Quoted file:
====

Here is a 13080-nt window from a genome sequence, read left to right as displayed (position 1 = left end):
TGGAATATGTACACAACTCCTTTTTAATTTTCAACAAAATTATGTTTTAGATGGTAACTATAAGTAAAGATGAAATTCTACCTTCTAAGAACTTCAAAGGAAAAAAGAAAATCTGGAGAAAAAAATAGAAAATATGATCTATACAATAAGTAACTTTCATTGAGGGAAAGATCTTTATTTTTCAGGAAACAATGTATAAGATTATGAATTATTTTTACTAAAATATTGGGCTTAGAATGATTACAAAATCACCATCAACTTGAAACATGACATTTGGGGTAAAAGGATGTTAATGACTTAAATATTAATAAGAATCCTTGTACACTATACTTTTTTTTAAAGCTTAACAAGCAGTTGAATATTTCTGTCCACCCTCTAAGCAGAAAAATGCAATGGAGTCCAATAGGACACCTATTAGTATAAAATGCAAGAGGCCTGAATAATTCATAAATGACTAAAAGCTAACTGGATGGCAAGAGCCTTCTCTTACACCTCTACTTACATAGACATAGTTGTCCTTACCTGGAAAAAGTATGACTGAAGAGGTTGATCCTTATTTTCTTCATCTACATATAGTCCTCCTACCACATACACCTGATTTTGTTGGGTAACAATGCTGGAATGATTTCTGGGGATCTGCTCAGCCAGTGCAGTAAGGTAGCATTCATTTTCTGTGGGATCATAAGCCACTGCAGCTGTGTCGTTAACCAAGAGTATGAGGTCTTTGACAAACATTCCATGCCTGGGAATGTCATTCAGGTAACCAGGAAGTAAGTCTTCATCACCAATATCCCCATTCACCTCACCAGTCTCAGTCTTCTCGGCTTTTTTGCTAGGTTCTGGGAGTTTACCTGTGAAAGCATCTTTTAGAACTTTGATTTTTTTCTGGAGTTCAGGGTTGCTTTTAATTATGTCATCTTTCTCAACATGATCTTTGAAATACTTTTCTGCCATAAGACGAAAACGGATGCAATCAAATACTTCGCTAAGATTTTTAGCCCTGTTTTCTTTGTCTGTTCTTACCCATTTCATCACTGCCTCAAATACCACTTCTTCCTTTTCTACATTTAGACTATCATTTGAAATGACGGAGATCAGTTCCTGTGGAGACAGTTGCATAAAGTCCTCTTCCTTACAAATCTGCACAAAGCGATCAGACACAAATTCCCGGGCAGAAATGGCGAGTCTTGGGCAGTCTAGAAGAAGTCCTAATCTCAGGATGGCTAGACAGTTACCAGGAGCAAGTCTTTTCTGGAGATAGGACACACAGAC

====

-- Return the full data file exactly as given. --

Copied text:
Here is a 13080-nt window from a genome sequence, read left to right as displayed (position 1 = left end):
TGGAATATGTACACAACTCCTTTTTAATTTTCAACAAAATTATGTTTTAGATGGTAACTATAAGTAAAGATGAAATTCTACCTTCTAAGAACTTCAAAGGAAAAAAGAAAATCTGGAGAAAAAAATAGAAAATATGATCTATACAATAAGTAACTTTCATTGAGGGAAAGATCTTTATTTTTCAGGAAACAATGTATAAGATTATGAATTATTTTTACTAAAATATTGGGCTTAGAATGATTACAAAATCACCATCAACTTGAAACATGACATTTGGGGTAAAAGGATGTTAATGACTTAAATATTAATAAGAATCCTTGTACACTATACTTTTTTTTAAAGCTTAACAAGCAGTTGAATATTTCTGTCCACCCTCTAAGCAGAAAAATGCAATGGAGTCCAATAGGACACCTATTAGTATAAAATGCAAGAGGCCTGAATAATTCATAAATGACTAAAAGCTAACTGGATGGCAAGAGCCTTCTCTTACACCTCTACTTACATAGACATAGTTGTCCTTACCTGGAAAAAGTATGACTGAAGAGGTTGATCCTTATTTTCTTCATCTACATATAGTCCTCCTACCACATACACCTGATTTTGTTGGGTAACAATGCTGGAATGATTTCTGGGGATCTGCTCAGCCAGTGCAGTAAGGTAGCATTCATTTTCTGTGGGATCATAAGCCACTGCAGCTGTGTCGTTAACCAAGAGTATGAGGTCTTTGACAAACATTCCATGCCTGGGAATGTCATTCAGGTAACCAGGAAGTAAGTCTTCATCACCAATATCCCCATTCACCTCACCAGTCTCAGTCTTCTCGGCTTTTTTGCTAGGTTCTGGGAGTTTACCTGTGAAAGCATCTTTTAGAACTTTGATTTTTTTCTGGAGTTCAGGGTTGCTTTTAATTATGTCATCTTTCTCAACATGATCTTTGAAATACTTTTCTGCCATAAGACGAAAACGGATGCAATCAAATACTTCGCTAAGATTTTTAGCCCTGTTTTCTTTGTCTGTTCTTACCCATTTCATCACTGCCTCAAATACCACTTCTTCCTTTTCTACATTTAGACTATCATTTGAAATGACGGAGATCAGTTCCTGTGGAGACAGTTGCATAAAGTCCTCTTCCTTACAAATCTGCACAAAGCGATCAGACACAAATTCCCGGGCAGAAATGGCGAGTCTTGGGCAGTCTAGAAGAAGTCCTAATCTCAGGATGGCTAGACAGTTACCAGGAGCAAGTCTTTTCTGGAGATAGGACACACAGAC